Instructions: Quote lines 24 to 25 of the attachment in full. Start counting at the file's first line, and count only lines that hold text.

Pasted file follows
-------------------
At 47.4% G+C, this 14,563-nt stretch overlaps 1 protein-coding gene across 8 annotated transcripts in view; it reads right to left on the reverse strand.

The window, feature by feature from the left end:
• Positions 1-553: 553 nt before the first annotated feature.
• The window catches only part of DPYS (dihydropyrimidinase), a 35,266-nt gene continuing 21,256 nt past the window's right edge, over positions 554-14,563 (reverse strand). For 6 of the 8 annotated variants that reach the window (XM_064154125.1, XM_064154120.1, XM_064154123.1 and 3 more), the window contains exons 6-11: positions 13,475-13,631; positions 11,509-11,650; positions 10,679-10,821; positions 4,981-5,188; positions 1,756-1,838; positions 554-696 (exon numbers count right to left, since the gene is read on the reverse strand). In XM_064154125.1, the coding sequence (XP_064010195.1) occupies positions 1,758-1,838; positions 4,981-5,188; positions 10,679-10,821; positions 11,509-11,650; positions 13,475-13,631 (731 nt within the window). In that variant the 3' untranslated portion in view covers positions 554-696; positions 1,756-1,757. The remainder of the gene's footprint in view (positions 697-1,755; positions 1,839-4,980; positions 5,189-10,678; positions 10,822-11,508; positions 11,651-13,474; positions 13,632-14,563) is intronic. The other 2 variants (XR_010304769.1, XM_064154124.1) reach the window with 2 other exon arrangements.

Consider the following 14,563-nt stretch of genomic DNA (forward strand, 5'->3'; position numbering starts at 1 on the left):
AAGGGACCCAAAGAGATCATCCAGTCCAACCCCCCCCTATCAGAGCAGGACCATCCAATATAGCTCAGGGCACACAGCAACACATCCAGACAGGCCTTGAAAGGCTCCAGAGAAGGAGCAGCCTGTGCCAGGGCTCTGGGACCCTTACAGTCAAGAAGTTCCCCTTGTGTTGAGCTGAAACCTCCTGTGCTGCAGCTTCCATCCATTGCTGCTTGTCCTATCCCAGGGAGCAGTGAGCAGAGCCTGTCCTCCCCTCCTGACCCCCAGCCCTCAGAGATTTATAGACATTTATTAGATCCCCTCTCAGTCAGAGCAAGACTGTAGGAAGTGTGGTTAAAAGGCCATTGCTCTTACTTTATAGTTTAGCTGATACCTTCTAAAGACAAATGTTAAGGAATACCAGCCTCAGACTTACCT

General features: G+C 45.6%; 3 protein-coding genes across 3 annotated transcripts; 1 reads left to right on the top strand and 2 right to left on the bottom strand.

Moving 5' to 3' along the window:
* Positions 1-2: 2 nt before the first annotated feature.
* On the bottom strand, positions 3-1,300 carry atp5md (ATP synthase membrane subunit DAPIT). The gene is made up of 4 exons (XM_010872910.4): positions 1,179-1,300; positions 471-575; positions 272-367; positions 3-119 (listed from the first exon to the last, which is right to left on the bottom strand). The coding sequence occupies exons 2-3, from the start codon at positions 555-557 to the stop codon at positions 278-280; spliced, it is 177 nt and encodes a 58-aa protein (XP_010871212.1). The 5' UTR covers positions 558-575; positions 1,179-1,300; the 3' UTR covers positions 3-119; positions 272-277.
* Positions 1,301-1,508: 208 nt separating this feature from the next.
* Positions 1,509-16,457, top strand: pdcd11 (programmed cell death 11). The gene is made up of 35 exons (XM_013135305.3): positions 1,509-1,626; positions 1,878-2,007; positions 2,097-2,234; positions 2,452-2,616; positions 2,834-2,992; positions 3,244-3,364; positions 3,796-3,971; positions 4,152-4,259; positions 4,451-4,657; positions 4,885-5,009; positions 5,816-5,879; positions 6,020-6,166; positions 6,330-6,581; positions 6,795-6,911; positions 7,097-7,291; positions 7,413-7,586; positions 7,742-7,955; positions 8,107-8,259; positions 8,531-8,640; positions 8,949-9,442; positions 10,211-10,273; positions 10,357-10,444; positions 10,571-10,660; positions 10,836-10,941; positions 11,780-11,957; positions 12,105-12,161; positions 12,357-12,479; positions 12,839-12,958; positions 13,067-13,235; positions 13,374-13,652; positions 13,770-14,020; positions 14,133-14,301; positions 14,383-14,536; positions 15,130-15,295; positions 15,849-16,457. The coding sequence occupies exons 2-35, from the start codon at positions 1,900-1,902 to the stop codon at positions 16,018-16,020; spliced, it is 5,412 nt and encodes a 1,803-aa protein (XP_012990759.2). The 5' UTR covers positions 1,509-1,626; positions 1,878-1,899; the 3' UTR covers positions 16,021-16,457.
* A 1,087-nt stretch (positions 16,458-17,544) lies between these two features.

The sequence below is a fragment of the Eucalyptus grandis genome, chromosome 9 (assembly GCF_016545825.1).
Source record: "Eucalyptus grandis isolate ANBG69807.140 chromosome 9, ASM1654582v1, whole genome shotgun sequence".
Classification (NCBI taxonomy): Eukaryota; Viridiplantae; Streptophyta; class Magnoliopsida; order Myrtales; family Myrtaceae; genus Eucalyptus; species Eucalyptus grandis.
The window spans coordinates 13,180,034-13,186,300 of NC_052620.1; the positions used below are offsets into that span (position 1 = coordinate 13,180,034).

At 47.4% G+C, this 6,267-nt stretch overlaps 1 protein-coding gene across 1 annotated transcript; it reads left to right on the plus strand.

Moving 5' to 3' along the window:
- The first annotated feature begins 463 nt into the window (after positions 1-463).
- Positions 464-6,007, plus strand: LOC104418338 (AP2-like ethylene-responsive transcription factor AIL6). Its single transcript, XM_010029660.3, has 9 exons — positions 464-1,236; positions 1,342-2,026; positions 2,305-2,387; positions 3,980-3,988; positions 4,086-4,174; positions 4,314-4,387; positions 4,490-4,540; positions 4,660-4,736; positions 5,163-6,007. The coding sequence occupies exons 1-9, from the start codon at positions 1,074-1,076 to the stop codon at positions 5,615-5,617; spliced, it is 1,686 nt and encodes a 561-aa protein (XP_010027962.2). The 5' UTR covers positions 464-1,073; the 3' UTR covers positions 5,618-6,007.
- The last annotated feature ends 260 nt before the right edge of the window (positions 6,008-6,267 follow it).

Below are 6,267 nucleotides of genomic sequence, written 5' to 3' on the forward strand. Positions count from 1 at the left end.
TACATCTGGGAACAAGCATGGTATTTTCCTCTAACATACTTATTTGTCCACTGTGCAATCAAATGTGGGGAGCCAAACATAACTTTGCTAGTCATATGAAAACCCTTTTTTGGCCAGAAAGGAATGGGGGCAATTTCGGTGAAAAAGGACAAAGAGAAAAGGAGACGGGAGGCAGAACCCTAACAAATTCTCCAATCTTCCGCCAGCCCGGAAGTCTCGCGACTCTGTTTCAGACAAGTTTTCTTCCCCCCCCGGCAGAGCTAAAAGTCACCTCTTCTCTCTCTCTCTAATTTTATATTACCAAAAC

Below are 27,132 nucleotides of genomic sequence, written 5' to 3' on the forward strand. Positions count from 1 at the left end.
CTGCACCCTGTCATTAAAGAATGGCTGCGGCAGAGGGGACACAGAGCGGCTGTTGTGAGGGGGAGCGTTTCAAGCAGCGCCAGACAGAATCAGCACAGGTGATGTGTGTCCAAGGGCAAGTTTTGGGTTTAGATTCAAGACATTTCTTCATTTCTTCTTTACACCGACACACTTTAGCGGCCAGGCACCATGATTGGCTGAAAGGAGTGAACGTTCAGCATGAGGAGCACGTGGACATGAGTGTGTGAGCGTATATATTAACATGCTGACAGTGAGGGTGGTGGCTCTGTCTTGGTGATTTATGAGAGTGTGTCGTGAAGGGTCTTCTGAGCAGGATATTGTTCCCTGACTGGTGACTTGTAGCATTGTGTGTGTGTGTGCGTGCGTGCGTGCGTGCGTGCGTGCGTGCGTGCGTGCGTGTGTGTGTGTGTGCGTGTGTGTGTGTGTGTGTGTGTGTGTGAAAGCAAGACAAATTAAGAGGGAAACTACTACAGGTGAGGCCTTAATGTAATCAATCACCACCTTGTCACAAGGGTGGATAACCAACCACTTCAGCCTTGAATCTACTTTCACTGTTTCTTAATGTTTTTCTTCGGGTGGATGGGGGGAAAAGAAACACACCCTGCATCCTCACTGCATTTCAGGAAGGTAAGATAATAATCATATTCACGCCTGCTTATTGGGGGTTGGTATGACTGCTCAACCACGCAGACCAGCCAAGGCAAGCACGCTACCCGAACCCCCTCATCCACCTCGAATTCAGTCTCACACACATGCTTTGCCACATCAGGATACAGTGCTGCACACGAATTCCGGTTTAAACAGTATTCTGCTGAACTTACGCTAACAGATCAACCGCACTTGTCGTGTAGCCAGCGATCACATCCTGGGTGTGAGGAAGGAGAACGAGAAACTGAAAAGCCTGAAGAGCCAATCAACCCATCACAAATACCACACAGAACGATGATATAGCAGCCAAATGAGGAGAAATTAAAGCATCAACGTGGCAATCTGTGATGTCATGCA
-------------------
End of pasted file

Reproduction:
TACATCTGGGAACAAGCATGGTATTTTCCTCTAACATACTTATTTGTCCACTGTGCAATCAAATGTGGGGAGCCAAACATAACTTTGCTAGTCATATGAAAACCCTTTTTTGGCCAGAAAGGAATGGGGGCAATTTCGGTGAAAAAGGACAAAGAGAAAAGGAGACGGGAGGCAGAACCCTAACAAATTCTCCAATCTTCCGCCAGCCCGGAAGTCTCGCGACTCTGTTTCAGACAAGTTTTCTTCCCCCCCCGGCAGAGCTAAAAGTCACCTCTTCTCTCTCTCTCTAATTTTATATTACCAAAAC

Below are 27,132 nucleotides of genomic sequence, written 5' to 3' on the forward strand. Positions count from 1 at the left end.